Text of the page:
AUGUSTA, Maine — The ambitious effort to change Maine’s relationship with indigenous tribes was stalled for the second straight year on Tuesday as a pandemic session stretched already fraught negotiations well into the spring.
Lawmakers reinvigorated efforts to restore tribal authority over land use in 2019 after Democrats took full control of Augusta. A task force produced 22 recommendations on changes ranging from natural resources to gaming and taxation. The tribes had momentum when a legislative panel approved a slate of bills last year, but they died when a lame-duck Legislature adjourned.
They may be back to square one. Legislators and tribal leaders began questioning if the bill could receive the attention it would need during a session already strained by the pandemic last week, said Penobscot Nation Ambassador Maulian Dana. By Sunday, there was a “pretty clear possibility” the major sovereignty bill and others would be tabled until 2021, she said.
But the decision was not widely known until Monday night, surprising supporters, some lawmakers and the office of Gov. Janet Mills by Tuesday, when sovereignty measures were set for public hearings in the Judiciary Committee. The Democratic governor’s office used the hearing to oppose the again push, laying bare a lack of progress so far this year.
The major bill from Assistant House Majority Leader Rachel Talbot Ross, D-Portland, was only drafted last week and aims to amend state law that arose out of a 1980 settlement between the state and the Penobscot and Passamaquoddy Tribes. The law effectively allows the state to govern tribes like municipalities, giving them different rights than other federally recognized tribes, something tribes have said prevents them from growing economically and culturally.
“As we’ve seen with tribal bills, committee work can take quite a bit of time,” Dana said. “There’s a need to really [take] a fine-tooth comb to a lot of things the tribes bring forward, and there was some concern that we couldn’t get the bill to a place where everybody is on board with it.”
Talbot-Ross said the decision to table was made because there was a need to work with Maine Attorney General Aaron Frey’s office on new provisions. She said the delay was a positive development that would benefit the legislation in the end.
“We just need more time to ensure that the language is as clean as possible,” she said.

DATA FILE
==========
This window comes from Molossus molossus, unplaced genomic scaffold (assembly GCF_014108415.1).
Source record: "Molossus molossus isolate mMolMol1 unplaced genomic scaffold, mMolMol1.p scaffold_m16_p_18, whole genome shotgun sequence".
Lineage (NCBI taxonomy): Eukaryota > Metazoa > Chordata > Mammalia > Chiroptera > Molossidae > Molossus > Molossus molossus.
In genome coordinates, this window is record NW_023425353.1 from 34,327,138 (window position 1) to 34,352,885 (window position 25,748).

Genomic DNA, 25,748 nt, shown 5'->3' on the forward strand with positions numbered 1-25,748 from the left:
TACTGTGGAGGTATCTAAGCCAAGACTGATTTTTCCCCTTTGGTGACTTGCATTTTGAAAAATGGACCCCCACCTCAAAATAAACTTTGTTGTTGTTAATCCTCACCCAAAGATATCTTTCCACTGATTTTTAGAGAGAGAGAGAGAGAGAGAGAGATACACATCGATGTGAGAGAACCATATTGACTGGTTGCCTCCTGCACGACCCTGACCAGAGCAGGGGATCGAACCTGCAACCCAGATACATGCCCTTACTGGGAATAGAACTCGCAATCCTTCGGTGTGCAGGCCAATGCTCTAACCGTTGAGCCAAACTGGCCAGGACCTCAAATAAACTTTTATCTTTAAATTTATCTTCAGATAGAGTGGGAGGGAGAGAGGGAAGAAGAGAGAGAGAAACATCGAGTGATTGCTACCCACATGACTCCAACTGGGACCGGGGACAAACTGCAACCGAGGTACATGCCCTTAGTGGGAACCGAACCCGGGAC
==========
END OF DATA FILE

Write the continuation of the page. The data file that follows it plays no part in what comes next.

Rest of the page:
The bill still received dozens of largely supportive comments Tuesday, including from Maine House Speaker Ryan Fecteau, D-Biddeford, and Senate President Troy Jackson, D-Allagash. But those may not be enough to assuage the Mills administration.
Mills has made some strides with the tribes over contentious issues, including criminal justice jurisdiction over domestic violence on tribal lands and water quality standards. She was also supportive of changing Columbus Day to Indigenous Peoples Day and banning American Indian mascots from public schools.
But her administration has deep reservations about provisions of the bill that would require the state to consult with the tribes before passing policy that could affect them, as well as the ramifications of transferring property and natural resources authority to the tribes after local communities have enjoyed them for years. Before the panel on Tuesday, Mills’ chief legal adviser, Jerry Reid, expressed “serious concerns” on Tuesday about Talbot Ross’ bill.
“Our hope and intent was to work with tribal representatives in an effort to negotiate amendments to these bills or an alternative bill that could be something we could support,” Reid said. “Those efforts have not borne fruit at this point.”
Underscoring the disparate interests opposing parts of the sovereignty push, Carrabassett Valley Town Manager David Cota said his town has concerns about how trust lands held by tribes across Maine could be affected. The bill would allow the Penobscot and Passamaquoddy tribes to access and develop those lands without state or local approval.
“Essentially, a nation with 24,000 acres — or one-half of our town’s land base — would be created in our town with no vote of our citizens,” he said.
Those hesitations could prove challenging to passing big changes. Tackling the bills last year was seen as a challenge due to the 2020 session’s short length even before the pandemic hit. Dana said the development was “frustrating” but hoped consensus could come.
“I think anything you’re trying to do politically with tribes in Maine has a certain amount of risk,” she said.